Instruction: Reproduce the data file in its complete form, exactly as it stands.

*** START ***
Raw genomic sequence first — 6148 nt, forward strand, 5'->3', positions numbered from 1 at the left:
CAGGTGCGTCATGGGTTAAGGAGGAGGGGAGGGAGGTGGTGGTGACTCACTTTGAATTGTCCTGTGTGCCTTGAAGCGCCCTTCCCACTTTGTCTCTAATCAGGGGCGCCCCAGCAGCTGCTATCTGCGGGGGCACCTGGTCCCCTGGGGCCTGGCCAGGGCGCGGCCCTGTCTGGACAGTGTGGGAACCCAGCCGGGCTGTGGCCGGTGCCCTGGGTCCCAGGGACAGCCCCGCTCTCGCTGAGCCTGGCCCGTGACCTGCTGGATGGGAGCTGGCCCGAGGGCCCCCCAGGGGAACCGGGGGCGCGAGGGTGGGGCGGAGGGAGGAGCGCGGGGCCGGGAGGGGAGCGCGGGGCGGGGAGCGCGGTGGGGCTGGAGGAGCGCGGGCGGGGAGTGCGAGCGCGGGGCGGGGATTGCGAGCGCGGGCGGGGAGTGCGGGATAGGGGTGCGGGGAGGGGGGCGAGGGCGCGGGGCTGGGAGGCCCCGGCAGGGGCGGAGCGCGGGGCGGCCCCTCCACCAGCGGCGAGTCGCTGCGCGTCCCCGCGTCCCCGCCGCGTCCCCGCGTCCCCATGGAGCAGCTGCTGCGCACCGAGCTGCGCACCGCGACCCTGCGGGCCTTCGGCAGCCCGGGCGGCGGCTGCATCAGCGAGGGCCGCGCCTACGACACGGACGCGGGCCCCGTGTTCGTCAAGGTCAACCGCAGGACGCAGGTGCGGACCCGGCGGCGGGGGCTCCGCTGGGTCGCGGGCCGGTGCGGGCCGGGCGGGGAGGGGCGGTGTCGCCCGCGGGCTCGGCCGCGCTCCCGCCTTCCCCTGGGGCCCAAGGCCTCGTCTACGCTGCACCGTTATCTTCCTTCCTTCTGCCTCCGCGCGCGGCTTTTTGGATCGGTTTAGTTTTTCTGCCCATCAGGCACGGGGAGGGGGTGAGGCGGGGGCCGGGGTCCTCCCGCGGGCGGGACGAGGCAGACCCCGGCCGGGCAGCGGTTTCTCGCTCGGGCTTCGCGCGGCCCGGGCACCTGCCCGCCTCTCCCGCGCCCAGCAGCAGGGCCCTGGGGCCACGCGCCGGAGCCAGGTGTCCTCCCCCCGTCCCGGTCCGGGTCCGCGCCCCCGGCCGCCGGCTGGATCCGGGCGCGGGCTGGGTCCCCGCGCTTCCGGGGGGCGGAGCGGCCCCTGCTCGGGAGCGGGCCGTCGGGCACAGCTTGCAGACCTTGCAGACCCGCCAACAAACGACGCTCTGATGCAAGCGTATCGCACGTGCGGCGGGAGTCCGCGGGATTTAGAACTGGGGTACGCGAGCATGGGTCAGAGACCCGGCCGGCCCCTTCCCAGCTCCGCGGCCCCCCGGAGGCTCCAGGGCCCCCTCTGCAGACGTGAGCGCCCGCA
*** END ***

Raw genomic sequence first — 6148 nt, forward strand, 5'->3', positions numbered from 1 at the left:
CAGGTGCGTCATGGGTTAAGGAGGAGGGGAGGGAGGTGGTGGTGACTCACTTTGAATTGTCCTGTGTGCCTTGAAGCGCCCTTCCCACTTTGTCTCTAATCAGGGGCGCCCCAGCAGCTGCTATCTGCGGGGGCACCTGGTCCCCTGGGGCCTGGCCAGGGCGCGGCCCTGTCTGGACAGTGTGGGAACCCAGCCGGGCTGTGGCCGGTGCCCTGGGTCCCAGGGACAGCCCCGCTCTCGCTGAGCCTGGCCCGTGACCTGCTGGATGGGAGCTGGCCCGAGGGCCCCCCAGGGGAACCGGGGGCGCGAGGGTGGGGCGGAGGGAGGAGCGCGGGGCCGGGAGGGGAGCGCGGGGCGGGGAGCGCGGTGGGGCTGGAGGAGCGCGGGCGGGGAGTGCGAGCGCGGGGCGGGGATTGCGAGCGCGGGCGGGGAGTGCGGGATAGGGGTGCGGGGAGGGGGGCGAGGGCGCGGGGCTGGGAGGCCCCGGCAGGGGCGGAGCGCGGGGCGGCCCCTCCACCAGCGGCGAGTCGCTGCGCGTCCCCGCGTCCCCGCCGCGTCCCCGCGTCCCCATGGAGCAGCTGCTGCGCACCGAGCTGCGCACCGCGACCCTGCGGGCCTTCGGCAGCCCGGGCGGCGGCTGCATCAGCGAGGGCCGCGCCTACGACACGGACGCGGGCCCCGTGTTCGTCAAGGTCAACCGCAGGACGCAGGTGCGGACCCGGCGGCGGGGGCTCCGCTGGGTCGCGGGCCGGTGCGGGCCGGGCGGGGAGGGGCGGTGTCGCCCGCGGGCTCGGCCGCGCTCCCGCCTTCCCCTGGGGCCCAAGGCCTCGTCTACGCTGCACCGTTATCTTCCTTCCTTCTGCCTCCGCGCGCGGCTTTTTGGATCGGTTTAGTTTTTCTGCCCATCAGGCACGGGGAGGGGGTGAGGCGGGGGCCGGGGTCCTCCCGCGGGCGGGACGAGGCAGACCCCGGCCGGGCAGCGGTTTCTCGCTCGGGCTTCGCGCGGCCCGGGCACCTGCCCGCCTCTCCCGCGCCCAGCAGCAGGGCCCTGGGGCCACGCGCCGGAGCCAGGTGTCCTCCCCCCGTCCCGGTCCGGGTCCGCGCCCCCGGCCGCCGGCTGGATCCGGGCGCGGGCTGGGTCCCCGCGCTTCCGGGGGGCGGAGCGGCCCCTGCTCGGGAGCGGGCCGTCGGGCACAGCTTGCAGACCTTGCAGACCCGCCAACAAACGACGCTCTGATGCAAGCGTATCGCACGTGCGGCGGGAGTCCGCGGGATTTAGAACTGGGGTACGCGAGCATGGGTCAGAGACCCGGCCGGCCCCTTCCCAGCTCCGCGGCCCCCCGGAGGCTCCAGGGCCCCCTCTGCAGACGTGAGCGCCCGCA